The intertextuality between Rosencrantz and Guildenstern are Dead and Hamlet posed, become visibly numerous in Stoppard’s play. One of the most interesting parts of Rosencrantz and Guildenstern Are Dead reflects a passage from Hamlet, where Hamlet states in Act II, scene ii, “I am but mad north north-west; when the wind is southerly I know a hawk from a handsaw.” Stoppard uses this to show that Hamlet is at the whim of the elements, and then he goes on to say that Rosencrantz and Guildenstern actually possess these same “symptoms” (p. 57); therefore they are at the whim of something greater than themselves. Rosencrantz and Guildenstern are caught in this vicious cycle, this spinning wheel that has been fated for them by the very people who control them, and the elements that control those people.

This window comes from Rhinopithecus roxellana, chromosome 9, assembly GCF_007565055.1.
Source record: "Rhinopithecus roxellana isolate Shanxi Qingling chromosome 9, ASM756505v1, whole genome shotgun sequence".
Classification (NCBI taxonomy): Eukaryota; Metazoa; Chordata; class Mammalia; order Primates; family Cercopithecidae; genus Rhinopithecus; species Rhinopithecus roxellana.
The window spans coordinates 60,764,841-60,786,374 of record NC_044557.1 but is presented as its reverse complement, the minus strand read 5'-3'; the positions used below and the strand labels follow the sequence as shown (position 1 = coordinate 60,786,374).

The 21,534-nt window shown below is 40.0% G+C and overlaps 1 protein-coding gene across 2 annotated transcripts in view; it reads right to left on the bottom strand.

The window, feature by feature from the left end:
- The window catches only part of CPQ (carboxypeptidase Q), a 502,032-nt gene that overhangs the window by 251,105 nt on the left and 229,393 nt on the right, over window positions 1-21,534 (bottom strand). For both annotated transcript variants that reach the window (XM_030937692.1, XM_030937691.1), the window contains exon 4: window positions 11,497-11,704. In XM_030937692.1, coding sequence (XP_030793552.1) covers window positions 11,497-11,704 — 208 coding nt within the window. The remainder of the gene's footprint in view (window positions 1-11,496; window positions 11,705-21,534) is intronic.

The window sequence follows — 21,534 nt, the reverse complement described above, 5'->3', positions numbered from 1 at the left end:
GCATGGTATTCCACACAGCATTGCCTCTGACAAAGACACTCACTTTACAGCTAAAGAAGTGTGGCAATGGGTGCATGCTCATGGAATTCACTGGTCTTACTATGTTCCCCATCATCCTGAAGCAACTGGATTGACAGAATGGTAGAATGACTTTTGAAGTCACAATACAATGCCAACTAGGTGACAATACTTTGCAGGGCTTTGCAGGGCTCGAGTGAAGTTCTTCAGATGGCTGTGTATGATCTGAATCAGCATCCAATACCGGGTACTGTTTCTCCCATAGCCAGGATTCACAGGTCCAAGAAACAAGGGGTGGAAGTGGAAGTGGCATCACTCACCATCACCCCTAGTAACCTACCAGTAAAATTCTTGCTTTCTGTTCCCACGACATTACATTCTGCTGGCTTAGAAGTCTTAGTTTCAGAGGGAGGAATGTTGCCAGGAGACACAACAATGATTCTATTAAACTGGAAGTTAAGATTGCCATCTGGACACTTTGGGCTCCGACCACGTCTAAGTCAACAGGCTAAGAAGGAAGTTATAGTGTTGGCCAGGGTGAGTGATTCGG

Rosencrantz and Guildenstern Are Dead, also questions the idea of certainty, and the idea that nothing is for certain. The uncertainty throughout humorously reflects the whimsical nature of Hamlet’s character, and his decision making being based on things of uncertainty i.e. the weather, “winds” -Rosencrantz and Guildenstern, in their final moments, again, realize that they have been brought to their fates by the direction of others, not in the least by Hamlet and the changing wind that he allegedly decides by. They say, lastly, “Well, we’ll know better next time.”(p.126) Punctuation within this line suggests there is a half-stop, a pause that shows contemplation. After this line we read, “Now you see me, now you-(and disappears).” The reader experiences a half-stop (comma), a caesura (-), and parenthesis (()) from the stage direction; here we are shown a disappearance of a character, by way of showing-rather than telling. Guil has been transported back to a place without character, he disappears to attempt this cycle again, and then perhaps, he and Ros will know better next time. There is no explanation for this disappearance; they neither die, nor stay alive. The end scene is never explained. Their existence in this purgatory-esque state is an attempt to right their wrongs, to cleanse themselves, and release themselves from this form of the theater of the absurd.